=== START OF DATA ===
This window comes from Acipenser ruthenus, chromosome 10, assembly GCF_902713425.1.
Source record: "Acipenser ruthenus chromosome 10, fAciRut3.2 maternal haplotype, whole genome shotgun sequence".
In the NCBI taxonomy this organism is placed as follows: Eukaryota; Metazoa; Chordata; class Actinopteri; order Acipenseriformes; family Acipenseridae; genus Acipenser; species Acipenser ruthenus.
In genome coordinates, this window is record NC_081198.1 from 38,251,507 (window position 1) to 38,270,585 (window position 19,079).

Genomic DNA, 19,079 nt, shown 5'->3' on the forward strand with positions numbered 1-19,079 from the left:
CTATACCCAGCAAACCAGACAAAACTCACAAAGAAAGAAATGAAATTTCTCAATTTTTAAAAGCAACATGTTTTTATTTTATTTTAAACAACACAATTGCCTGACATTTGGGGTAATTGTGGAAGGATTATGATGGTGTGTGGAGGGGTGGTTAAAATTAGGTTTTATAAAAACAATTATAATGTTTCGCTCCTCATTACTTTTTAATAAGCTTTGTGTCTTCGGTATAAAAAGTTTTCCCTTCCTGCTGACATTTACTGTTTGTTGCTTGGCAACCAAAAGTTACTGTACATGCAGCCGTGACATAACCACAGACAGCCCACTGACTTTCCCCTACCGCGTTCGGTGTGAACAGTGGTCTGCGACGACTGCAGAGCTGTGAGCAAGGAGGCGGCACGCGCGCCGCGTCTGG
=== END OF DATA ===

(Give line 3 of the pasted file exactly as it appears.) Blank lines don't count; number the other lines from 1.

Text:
In the NCBI taxonomy this organism is placed as follows: Eukaryota; Metazoa; Chordata; class Actinopteri; order Acipenseriformes; family Acipenseridae; genus Acipenser; species Acipenser ruthenus.